• Padding. Pads placed over the area of the bunion may help minimize pain. These can be obtained from a physician or purchased at a drug store.
  • Activity modifications. Avoid activity that causes bunion pain, including standing for long periods of time.
  • Medications. Oral nonsteroidal anti-inflammatory drugs (NSAIDs), such as ibuprofen, may be recommended to reduce pain and inflammation. Topical anti-inflammatories, such as Voltaren Arthritis Pain Gel (diclofenac), now available over the counter, can ease pain as well, Dr. Grambart says.
  • Icing. Applying an ice pack several times a day helps reduce inflammation and pain.
  • Injection therapy. Although rarely used in bunion treatment, injections of corticosteroids may be useful in treating the inflamed bursa (fluid-filled sac located around a joint) sometimes seen with bunions.
  • Orthotic devices. In some cases, custom orthotic devices may be provided by a foot and ankle surgeon. “However, orthotics can be a little bit tricky,” Dr. Grambart says. “When you put an orthotic in your shoe, it can make the shoe tighter. I typically suggest it only if the patient has additional pathologies such as flat feet. Orthotics also can be expensive, especially if one’s health insurance doesn’t cover them.”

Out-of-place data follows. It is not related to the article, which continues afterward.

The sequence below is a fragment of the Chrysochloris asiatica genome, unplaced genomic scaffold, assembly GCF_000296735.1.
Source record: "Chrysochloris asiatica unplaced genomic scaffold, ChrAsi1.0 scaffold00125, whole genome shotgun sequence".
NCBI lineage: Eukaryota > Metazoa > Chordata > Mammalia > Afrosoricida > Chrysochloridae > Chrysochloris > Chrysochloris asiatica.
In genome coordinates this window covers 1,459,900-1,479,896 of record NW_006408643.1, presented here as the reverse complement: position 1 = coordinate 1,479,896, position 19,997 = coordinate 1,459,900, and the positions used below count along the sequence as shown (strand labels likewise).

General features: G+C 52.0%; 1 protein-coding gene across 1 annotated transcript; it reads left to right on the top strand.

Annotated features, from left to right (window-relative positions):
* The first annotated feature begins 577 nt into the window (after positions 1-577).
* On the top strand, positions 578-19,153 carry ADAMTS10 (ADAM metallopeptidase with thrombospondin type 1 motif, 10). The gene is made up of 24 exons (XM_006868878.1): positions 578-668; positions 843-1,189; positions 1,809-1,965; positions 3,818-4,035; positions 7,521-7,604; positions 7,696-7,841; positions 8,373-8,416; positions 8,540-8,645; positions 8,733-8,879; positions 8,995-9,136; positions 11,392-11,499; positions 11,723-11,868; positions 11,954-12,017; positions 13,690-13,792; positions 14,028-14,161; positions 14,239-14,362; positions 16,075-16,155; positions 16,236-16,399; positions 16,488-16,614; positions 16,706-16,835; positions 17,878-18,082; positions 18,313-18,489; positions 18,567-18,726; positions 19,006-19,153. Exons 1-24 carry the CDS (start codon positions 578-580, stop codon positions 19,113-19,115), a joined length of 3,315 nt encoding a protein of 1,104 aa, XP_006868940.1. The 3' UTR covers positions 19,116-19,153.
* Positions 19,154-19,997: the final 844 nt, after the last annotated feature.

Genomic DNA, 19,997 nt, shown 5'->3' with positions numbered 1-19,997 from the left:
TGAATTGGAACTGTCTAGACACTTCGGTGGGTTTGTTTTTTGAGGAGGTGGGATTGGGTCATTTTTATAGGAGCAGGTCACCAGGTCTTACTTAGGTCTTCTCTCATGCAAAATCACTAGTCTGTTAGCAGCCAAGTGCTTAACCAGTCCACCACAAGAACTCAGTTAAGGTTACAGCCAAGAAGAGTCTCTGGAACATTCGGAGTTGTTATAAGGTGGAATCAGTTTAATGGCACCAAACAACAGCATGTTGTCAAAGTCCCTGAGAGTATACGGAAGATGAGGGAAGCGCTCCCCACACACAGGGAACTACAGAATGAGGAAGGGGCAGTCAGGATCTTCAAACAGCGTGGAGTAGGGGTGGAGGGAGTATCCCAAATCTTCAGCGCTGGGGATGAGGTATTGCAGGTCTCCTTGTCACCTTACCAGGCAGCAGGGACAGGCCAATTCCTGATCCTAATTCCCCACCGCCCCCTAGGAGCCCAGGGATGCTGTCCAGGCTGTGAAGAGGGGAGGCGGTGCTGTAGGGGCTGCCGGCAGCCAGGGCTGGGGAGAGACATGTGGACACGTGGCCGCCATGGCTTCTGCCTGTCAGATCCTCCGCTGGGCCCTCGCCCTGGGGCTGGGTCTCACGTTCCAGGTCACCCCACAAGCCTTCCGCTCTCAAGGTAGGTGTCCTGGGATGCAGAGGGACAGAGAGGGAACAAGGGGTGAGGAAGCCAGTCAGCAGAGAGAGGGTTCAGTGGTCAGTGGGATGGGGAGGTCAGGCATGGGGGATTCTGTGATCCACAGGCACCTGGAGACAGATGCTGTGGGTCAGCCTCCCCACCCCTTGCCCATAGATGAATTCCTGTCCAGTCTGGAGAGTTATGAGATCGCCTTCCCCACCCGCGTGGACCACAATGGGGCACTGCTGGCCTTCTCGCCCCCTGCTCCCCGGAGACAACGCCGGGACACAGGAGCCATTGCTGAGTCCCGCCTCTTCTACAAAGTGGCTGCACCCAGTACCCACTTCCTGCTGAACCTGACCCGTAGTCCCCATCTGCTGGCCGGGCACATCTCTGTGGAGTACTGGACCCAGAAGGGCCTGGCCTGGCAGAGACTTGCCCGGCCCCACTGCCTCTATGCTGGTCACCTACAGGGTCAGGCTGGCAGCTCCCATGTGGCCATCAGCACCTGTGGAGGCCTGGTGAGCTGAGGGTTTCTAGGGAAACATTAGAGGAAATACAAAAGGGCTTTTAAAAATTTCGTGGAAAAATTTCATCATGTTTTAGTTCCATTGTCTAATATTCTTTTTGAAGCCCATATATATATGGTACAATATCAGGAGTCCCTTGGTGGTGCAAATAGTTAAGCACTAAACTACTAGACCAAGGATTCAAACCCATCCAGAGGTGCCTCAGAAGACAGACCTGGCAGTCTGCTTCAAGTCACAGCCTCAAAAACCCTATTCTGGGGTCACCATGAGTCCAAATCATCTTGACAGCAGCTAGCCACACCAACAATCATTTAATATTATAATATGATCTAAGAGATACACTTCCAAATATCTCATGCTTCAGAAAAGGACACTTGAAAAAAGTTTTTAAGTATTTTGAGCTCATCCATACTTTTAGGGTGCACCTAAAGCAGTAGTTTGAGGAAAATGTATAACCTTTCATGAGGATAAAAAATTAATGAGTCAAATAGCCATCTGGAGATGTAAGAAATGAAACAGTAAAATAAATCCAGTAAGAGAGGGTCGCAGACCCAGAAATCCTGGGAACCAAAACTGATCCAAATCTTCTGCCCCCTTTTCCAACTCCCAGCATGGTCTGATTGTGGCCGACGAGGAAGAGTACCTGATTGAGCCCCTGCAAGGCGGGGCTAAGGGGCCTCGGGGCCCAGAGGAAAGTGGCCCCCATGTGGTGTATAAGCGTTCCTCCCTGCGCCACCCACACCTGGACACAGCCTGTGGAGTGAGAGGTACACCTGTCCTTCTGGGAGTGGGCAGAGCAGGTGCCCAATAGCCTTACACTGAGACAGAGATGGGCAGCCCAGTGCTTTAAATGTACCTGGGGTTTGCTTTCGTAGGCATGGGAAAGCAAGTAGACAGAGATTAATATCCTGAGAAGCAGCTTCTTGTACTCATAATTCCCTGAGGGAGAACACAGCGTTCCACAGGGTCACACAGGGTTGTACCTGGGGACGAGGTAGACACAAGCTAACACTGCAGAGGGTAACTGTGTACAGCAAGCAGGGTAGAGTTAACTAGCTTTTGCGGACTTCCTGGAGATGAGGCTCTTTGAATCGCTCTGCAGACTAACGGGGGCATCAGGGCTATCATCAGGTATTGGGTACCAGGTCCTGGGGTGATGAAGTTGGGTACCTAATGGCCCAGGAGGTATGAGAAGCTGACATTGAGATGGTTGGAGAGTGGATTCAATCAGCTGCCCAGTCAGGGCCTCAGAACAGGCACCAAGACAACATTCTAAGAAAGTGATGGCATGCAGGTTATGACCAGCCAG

Surgery for bunions

A podiatric physician may suggest surgery to treat bunions, also referred to as a bunionectomy. There are many different surgical options based on a patient’s clinical and x-ray findings, age, activity level and other factors. Surgical approaches may include an osteotomy, the surgical cutting of the bone to realign or remove part of it, and arthrodesis, the fusion of bones to realign or stabilize them. After surgery, a person can expect a period of immobilization in a post-operative splint or boot, which may include some time non-weight-bearing. After about six to eight weeks of immobilization, if everything is healing well, then patients can start to transition into a shoe, but it will take some time getting used to having shoes on again.

A foot and ankle surgeon will recommend the best treatment for bunions based on each patient’s situation.

“The foot is a very complicated weight-bearing structure of multiple bones and joints, and its function is critical to a person’s function and quality of life,” Dr. Grambart says. “That’s why it’s important, when you have a bunion that is causing you problems, that you see an expert on the foot and ankle – a podiatric physician.”

Want more information on bunion treatment options? The expert podiatrists at Des Moines University Clinic can help. To schedule an appointment, visit the DMU Clinic website or call 515-271-1731.

Disclaimer: This content is created for informational purposes only. It is not intended to be a substitute for professional medical advice, diagnosis, or treatment. Always seek the advice of a qualified health care provider with any questions you may have regarding a medical condition.